For this test I used Fedora 25. Your mileage might vary in other operating systems, some things may be the same, some may not be.
WARNING: you’ll need to disable selinux so to me this was merely an interesting experiment and it lead to increasing my knowledge, specially in relation to selinux + containers. Bad mix, no security, containers don’t contain, etc.
Many thanks to the nice people from #fedora and #selinux that graciously lent their time to help me when I was trying to use nspawn with selinux enabled. With their help, specially Grift from #selinux, we were actually able to run it, but only in a way I’m so uncomfortable with that I ultimately considered this experiment to be a #fail as I’m definitely not going to use them like that any time soon: there’s still a lot of work to do in order to run containers with some security. I hope the Docker infatuation leads to an universal solution towards security + containers from the good engineers at Red Hat and others involved in that work.
But it certainly was a success in terms of contributing to more experience beyond a quickly expiring benefit of familiarity with OpenVZ.
Enough words, here’s how simply it was…
Firstly, let’s setup a template from which we’re going to copy to new instances. As I’m using Fedora 25, I used DNF’s capability to install under a directory:
dnf --releasever=25 \
-y install systemd passwd dnf fedora-release \
iproute less vi procps-ng tcpdump iputils
You’ll only need the first three lines, though, the fourth was just a few more packaged I preferred to have in my template.
Secondly, you’ll probably like to do further customization in your template, so you’ll enter your container just like it was (well, is) an enhanced chroot:
systemd-nspawn -D template-fedora-25
Now we have a console, and the sky is the limit for what you can setup, like for instance defining a default pasword for root with passwd (but maybe you’ll not want to do this in a production environment).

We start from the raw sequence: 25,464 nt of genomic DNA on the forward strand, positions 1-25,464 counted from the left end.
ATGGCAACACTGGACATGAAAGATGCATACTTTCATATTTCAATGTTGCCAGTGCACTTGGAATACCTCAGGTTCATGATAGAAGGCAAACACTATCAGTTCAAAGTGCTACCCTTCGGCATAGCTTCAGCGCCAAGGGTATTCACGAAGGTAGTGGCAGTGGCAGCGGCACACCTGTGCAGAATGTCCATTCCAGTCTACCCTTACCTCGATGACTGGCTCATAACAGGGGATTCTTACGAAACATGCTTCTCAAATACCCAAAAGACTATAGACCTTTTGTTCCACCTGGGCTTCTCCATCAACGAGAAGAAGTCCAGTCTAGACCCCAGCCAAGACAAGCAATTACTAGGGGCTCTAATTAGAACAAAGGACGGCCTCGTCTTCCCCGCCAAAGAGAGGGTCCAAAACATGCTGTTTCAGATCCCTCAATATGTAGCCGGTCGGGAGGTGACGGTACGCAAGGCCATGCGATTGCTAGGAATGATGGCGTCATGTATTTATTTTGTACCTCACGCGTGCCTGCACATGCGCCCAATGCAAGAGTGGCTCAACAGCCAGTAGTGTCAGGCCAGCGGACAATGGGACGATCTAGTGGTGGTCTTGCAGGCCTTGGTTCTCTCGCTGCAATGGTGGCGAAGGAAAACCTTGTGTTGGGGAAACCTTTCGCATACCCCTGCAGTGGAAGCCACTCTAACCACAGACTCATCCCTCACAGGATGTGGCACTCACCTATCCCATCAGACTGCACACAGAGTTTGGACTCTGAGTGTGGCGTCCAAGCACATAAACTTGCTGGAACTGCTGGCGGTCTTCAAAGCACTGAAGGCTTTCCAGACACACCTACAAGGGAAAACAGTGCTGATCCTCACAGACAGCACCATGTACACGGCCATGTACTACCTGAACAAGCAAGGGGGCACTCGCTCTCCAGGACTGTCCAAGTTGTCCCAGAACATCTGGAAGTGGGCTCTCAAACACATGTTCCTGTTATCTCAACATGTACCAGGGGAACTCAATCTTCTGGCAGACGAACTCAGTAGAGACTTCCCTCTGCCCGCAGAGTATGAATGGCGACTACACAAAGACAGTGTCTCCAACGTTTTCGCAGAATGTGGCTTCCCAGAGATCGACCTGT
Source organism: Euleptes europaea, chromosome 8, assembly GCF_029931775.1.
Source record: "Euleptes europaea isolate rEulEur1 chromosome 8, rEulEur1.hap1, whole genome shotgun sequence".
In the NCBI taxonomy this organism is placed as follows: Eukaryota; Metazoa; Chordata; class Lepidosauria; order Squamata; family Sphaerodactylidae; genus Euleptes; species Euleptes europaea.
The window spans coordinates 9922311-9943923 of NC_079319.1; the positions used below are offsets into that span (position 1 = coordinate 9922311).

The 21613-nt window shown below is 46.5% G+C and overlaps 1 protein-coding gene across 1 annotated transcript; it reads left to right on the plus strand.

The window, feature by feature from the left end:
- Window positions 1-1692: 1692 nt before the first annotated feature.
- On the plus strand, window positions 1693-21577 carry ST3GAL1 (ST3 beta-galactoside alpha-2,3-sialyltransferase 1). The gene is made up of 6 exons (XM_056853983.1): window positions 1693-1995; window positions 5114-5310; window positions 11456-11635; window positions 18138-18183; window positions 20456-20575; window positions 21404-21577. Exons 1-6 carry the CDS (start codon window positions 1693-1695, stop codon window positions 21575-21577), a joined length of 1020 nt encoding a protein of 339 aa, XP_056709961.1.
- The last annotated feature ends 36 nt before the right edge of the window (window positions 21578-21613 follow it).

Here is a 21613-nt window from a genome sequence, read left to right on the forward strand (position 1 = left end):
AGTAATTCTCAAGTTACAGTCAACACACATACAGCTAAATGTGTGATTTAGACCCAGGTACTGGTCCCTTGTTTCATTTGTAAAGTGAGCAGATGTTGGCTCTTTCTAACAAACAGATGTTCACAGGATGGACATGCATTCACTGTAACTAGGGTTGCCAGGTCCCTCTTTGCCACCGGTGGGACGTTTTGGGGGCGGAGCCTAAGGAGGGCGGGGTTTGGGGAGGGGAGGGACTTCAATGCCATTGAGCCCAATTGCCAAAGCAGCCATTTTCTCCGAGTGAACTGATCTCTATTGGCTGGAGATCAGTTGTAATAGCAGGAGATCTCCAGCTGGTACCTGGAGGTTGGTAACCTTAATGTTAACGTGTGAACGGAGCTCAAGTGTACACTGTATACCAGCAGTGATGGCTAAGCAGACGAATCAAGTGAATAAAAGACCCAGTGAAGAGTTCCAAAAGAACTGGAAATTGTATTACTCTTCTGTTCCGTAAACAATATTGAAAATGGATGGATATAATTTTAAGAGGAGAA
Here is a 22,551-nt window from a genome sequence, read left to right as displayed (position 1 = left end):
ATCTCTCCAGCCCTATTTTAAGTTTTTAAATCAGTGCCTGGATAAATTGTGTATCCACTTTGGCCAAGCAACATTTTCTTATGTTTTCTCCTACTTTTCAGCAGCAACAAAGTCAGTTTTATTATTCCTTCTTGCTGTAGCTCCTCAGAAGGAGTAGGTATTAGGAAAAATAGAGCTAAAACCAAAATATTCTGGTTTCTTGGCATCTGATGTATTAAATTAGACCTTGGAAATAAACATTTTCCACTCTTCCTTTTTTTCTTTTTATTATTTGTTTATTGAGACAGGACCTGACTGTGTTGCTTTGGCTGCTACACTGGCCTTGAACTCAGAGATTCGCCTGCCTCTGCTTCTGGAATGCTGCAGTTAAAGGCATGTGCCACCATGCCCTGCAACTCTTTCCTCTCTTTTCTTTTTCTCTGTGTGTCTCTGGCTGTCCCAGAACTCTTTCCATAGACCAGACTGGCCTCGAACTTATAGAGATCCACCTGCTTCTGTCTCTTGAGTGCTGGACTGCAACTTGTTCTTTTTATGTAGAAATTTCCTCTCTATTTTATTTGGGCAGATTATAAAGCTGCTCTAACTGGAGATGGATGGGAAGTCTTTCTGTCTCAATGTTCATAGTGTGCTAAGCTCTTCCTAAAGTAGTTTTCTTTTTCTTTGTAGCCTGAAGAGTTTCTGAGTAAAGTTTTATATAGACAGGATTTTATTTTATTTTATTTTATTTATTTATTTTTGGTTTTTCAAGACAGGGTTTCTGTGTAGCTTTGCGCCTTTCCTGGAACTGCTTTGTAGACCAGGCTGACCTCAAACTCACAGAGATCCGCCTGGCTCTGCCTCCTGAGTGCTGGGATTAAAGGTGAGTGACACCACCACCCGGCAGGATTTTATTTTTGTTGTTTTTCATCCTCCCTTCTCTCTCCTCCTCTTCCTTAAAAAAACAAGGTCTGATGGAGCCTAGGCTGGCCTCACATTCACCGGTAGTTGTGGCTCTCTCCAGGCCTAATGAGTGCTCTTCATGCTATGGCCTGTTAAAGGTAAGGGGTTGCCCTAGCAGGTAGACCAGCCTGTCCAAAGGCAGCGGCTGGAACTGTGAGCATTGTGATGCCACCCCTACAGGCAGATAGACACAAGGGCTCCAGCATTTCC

For some weird reason, passwd constantly failed manipulating authentication tokens, but I solved it quickly by merely reinstalling passwd (dnf -y reinstall passwd). Meh…
I also ran dnf -y clean all before exiting the container in order to clean up unnecessary space wasted with package meta data that will be expired quickly.
When you’re done customizing, exit the container with ctrl + ]]] in about a second.
Finally, we’re ready to preserve the template:
tar --selinux --acls --xattrs czvf \
../$(basename $( pwd ) )-$(date +%Y%m%d).tar.gz .
We’re now ready to create a test container and launch it in the background:
tar --selinux --acls -xattrs xzvf \
machinectl start test
This container will probably not be able to run services exposed outside without help but you can login into its console with machinectl login test
You’ll also have automagic name resolution from your host computer to the containers it runs if you change the hosts entry in /etc/nsswitch.conf placing mymachines between files and dns (or as you see fit if otherwise in your setup):
hosts: files mymachines dns myhostname
If you had enable ssh in your container, you’d be able to do ssh test from the host machine. Or access a web server you installed in it. Who knows.
As you saw, despite a lot of words trying to explain every step of the way, it’s excruciatingly simple.
The next article (Simple experiment with systemd-networkd and systemd-resolved) expands this example with a bridge in the host machine in order to allow your containers to talk directly with the external world.